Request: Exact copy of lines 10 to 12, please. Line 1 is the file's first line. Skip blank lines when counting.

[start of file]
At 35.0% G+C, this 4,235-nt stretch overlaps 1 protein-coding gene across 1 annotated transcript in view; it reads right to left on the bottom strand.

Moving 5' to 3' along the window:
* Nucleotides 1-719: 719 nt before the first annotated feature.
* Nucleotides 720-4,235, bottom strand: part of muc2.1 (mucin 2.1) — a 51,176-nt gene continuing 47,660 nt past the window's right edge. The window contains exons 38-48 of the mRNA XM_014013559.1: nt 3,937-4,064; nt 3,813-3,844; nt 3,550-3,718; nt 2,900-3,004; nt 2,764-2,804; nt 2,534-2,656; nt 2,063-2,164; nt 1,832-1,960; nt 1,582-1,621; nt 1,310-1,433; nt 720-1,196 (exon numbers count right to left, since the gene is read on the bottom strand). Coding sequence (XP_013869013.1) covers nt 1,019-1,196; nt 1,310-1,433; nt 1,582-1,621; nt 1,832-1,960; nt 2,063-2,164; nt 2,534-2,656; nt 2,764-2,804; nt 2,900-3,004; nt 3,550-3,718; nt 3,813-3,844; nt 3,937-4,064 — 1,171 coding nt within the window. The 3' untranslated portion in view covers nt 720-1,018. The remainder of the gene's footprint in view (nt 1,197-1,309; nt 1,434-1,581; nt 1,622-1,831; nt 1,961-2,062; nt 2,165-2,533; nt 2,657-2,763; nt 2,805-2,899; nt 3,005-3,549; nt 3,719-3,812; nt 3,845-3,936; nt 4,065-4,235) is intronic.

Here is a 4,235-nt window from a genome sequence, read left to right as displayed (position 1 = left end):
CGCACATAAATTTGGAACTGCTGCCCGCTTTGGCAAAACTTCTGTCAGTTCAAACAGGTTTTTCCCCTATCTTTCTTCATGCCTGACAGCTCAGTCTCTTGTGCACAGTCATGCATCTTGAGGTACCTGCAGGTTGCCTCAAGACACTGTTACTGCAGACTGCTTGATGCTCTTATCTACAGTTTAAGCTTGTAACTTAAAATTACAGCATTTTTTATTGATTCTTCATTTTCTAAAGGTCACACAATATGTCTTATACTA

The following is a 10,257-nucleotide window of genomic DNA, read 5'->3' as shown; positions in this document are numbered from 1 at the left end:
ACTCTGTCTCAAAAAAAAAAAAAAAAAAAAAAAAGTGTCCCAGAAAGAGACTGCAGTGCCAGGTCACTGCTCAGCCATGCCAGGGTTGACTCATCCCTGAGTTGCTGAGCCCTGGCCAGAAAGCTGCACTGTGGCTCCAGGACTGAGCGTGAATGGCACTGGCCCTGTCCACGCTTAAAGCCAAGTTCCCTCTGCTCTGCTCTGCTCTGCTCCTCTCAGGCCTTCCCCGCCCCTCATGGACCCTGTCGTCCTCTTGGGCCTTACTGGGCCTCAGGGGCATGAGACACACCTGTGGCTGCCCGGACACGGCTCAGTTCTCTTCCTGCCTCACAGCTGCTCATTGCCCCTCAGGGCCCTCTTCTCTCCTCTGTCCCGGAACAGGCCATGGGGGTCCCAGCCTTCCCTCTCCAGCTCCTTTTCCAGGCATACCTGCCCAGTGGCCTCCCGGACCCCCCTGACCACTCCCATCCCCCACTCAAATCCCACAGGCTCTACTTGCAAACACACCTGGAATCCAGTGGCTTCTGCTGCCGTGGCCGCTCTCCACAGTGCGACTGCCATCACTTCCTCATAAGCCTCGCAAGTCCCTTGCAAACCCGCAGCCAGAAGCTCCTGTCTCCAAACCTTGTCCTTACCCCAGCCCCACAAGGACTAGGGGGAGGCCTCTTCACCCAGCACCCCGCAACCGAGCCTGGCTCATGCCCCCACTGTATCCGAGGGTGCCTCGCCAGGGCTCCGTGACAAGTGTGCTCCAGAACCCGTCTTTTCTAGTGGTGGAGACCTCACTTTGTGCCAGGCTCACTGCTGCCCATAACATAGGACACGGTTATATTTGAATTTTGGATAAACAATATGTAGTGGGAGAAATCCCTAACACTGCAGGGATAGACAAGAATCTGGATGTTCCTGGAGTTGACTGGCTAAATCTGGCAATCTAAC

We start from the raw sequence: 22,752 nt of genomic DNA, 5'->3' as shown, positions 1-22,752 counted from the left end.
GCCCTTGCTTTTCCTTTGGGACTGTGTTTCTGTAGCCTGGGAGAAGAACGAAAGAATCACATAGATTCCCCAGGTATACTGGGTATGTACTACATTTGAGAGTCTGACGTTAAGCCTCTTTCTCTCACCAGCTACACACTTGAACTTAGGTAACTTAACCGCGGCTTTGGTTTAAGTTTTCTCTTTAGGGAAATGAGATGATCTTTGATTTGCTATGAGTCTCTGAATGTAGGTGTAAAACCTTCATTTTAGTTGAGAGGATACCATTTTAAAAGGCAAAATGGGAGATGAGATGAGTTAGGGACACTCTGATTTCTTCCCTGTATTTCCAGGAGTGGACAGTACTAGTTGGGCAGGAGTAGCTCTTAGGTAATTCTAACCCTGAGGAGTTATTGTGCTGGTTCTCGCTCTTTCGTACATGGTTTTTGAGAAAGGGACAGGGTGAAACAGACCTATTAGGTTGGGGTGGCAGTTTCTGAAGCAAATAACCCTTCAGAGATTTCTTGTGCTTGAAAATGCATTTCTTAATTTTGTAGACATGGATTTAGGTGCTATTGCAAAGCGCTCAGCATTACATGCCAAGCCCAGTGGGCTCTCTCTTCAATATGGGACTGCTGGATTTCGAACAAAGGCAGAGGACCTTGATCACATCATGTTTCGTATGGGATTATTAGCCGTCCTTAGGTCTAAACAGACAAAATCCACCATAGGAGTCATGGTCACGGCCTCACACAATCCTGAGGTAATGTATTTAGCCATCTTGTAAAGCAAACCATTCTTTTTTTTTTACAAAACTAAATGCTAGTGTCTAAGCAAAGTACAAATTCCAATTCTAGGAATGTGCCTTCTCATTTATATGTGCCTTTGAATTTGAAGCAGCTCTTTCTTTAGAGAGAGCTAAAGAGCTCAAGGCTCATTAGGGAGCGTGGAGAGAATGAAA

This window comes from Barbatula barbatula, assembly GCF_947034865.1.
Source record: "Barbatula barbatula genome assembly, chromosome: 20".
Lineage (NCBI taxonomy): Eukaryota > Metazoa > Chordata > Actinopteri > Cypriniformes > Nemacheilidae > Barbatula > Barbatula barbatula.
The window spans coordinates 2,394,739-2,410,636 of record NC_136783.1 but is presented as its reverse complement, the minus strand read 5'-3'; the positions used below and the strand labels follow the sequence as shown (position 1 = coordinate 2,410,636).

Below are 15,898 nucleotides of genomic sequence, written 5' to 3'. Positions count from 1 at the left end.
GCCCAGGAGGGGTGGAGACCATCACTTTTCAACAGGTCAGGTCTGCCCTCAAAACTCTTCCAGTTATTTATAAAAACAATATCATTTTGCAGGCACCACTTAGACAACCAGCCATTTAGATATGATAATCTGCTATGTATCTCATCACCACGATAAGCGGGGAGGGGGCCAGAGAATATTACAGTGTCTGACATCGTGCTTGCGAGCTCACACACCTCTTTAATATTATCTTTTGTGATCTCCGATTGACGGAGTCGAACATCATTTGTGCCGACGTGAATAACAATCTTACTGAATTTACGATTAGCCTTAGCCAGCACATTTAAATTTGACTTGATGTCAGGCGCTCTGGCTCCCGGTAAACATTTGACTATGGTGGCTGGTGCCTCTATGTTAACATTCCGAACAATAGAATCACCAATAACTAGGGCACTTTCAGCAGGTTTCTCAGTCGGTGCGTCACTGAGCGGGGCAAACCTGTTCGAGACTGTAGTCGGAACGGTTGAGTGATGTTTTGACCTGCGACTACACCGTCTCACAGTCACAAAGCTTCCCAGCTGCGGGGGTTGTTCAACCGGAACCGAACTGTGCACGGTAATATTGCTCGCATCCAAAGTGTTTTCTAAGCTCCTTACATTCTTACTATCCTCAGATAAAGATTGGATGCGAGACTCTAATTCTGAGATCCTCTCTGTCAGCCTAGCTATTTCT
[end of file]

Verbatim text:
GCCCTTGCTTTTCCTTTGGGACTGTGTTTCTGTAGCCTGGGAGAAGAACGAAAGAATCACATAGATTCCCCAGGTATACTGGGTATGTACTACATTTGAGAGTCTGACGTTAAGCCTCTTTCTCTCACCAGCTACACACTTGAACTTAGGTAACTTAACCGCGGCTTTGGTTTAAGTTTTCTCTTTAGGGAAATGAGATGATCTTTGATTTGCTATGAGTCTCTGAATGTAGGTGTAAAACCTTCATTTTAGTTGAGAGGATACCATTTTAAAAGGCAAAATGGGAGATGAGATGAGTTAGGGACACTCTGATTTCTTCCCTGTATTTCCAGGAGTGGACAGTACTAGTTGGGCAGGAGTAGCTCTTAGGTAATTCTAACCCTGAGGAGTTATTGTGCTGGTTCTCGCTCTTTCGTACATGGTTTTTGAGAAAGGGACAGGGTGAAACAGACCTATTAGGTTGGGGTGGCAGTTTCTGAAGCAAATAACCCTTCAGAGATTTCTTGTGCTTGAAAATGCATTTCTTAATTTTGTAGACATGGATTTAGGTGCTATTGCAAAGCGCTCAGCATTACATGCCAAGCCCAGTGGGCTCTCTCTTCAATATGGGACTGCTGGATTTCGAACAAAGGCAGAGGACCTTGATCACATCATGTTTCGTATGGGATTATTAGCCGTCCTTAGGTCTAAACAGACAAAATCCACCATAGGAGTCATGGTCACGGCCTCACACAATCCTGAGGTAATGTATTTAGCCATCTTGTAAAGCAAACCATTCTTTTTTTTTTACAAAACTAAATGCTAGTGTCTAAGCAAAGTACAAATTCCAATTCTAGGAATGTGCCTTCTCATTTATATGTGCCTTTGAATTTGAAGCAGCTCTTTCTTTAGAGAGAGCTAAAGAGCTCAAGGCTCATTAGGGAGCGTGGAGAGAATGAAA

This window comes from Barbatula barbatula, assembly GCF_947034865.1.
Source record: "Barbatula barbatula genome assembly, chromosome: 20".